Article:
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Anim Biosci > Volume 33(5); 2020 > Article
Zhou, Zhuang, Zhou, Ding, Li, Bai, and Zhou: Effect of fermented blueberry on the oxidative stability and volatile molecule profiles of emulsion-type sausage during refrigerated storage



The aim of this work was to assess the effect of fermented blueberry (FB; 2%, 4%, and 6%) on the oxidative stability and volatile molecule profiles of emulsion-type sausage stored at 4°C for 28 days.


The antioxidant activity of FB was determined through radical-scavenging activity against 2, 2-diphenyl-1-picrylhydrazyl (DPPH) and hydroxyl radicals. Four formulations of sausage treatments with different FB levels (0%, 2%, 4%, 6%) were prepared, then peroxide value (POVs), thiobarbituric acid-reactive substances (TBARS) values, protein carbonyls and thiol groups were measured. The aroma profiles of sausages for each treatment was also determined.


The half maximal inhibitory concentration indicated that FB had greater scavenging ability than ascorbic acid against DPPH and hydroxyl radicals. Sausages with FB significantly retarded increases in POVs and TBARS, as well as in the content of protein carbonyls during all storage days (p<0.05). Particularly, 4% and 6% FB-treated sausages had better oxidation inhibition effects. However, FB accelerated the reduction in thiol groups (p<0.05). Additionally, FB inhibits the excessive formation of aldehyde compounds; for example, hexanal, which may cause rancid flavors, decreased from 58.25% to 19.41%. FB also created 6 alcohols (i.e., 2-methyl-1-propanol, 3-methyl-1-butanol, and phenylethyl alcohol), 5 ester compounds (i.e., ethyl acetate, ethyl lactate, and ethyl hexanoate) and 3-hydroxy-2-butanone in the sausages that contribute to sausage flavors. The principal component analysis showed that the aroma profiles of sausages with and without FB are easily identified.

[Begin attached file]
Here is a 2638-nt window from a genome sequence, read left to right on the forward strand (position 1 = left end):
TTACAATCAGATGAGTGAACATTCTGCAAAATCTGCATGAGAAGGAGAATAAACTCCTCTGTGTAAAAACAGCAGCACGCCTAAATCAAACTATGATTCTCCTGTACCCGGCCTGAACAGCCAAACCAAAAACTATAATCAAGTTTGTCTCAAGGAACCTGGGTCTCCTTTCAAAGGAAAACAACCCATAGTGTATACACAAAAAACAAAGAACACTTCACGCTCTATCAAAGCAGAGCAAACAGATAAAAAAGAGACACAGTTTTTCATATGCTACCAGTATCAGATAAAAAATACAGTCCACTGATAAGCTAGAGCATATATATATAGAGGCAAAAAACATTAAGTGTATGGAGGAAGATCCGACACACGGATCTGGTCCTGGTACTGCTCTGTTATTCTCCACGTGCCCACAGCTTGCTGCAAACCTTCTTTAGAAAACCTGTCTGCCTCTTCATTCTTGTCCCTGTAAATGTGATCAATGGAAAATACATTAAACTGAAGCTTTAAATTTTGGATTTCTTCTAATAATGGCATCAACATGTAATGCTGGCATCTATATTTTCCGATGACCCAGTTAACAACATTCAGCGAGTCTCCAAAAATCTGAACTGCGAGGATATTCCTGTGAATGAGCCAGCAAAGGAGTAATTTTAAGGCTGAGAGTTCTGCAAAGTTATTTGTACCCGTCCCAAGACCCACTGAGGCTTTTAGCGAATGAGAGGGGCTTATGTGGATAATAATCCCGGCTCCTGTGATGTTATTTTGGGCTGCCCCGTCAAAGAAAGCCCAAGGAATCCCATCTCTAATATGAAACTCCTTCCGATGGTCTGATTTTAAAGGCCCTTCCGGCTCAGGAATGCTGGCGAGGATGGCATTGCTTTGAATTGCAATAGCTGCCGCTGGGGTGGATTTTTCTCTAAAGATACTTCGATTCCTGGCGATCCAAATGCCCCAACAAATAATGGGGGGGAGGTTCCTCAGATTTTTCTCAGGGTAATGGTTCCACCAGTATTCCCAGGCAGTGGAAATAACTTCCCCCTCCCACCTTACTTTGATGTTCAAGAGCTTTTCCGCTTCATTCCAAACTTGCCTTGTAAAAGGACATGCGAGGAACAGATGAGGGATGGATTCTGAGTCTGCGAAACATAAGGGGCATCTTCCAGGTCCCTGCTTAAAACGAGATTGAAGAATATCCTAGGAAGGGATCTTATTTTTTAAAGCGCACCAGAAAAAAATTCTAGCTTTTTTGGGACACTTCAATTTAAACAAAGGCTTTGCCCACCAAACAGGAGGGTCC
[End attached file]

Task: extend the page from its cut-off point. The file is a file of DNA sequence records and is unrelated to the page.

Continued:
The addition of FB could significantly reduce the lipid and protein oxidation and improve oxidative stability for storage. Also, adding FB could inhibit rancid flavors and contribute to sausage flavors.


Emulsion-type sausages are prepared with lean meat and fat, then chopped, cased and finally subjected to thermal processing under controlled temperature and relative humidity [1]. However, the heating treatment and storage period can accelerate lipid oxidation, which is a major cause of off-flavors and a greasy taste in meat products [2]. Excessive lipid oxidation can severely diminish the product acceptability for consumers [3]. Protein oxidation occurs simultaneously with lipid oxidation in meat systems, and protein oxidation also has detrimental effects on meat quality, including tenderness, water-holding capacity and nutritional quality [4]. Therefore, there is increasing interest in control of the oxidation in meat products by using the antioxidant agents from synthetic and natural sources [5]. However, excessive intake of the synthetic antioxidants reportedly cause cancer and deformities [6]. As a result, natural sources are of interest as substitutes to synthetic antioxidants. The application of spices, vegetables, fruit extracts and wine industry residues have received the most attention by consumers and meat processors [7].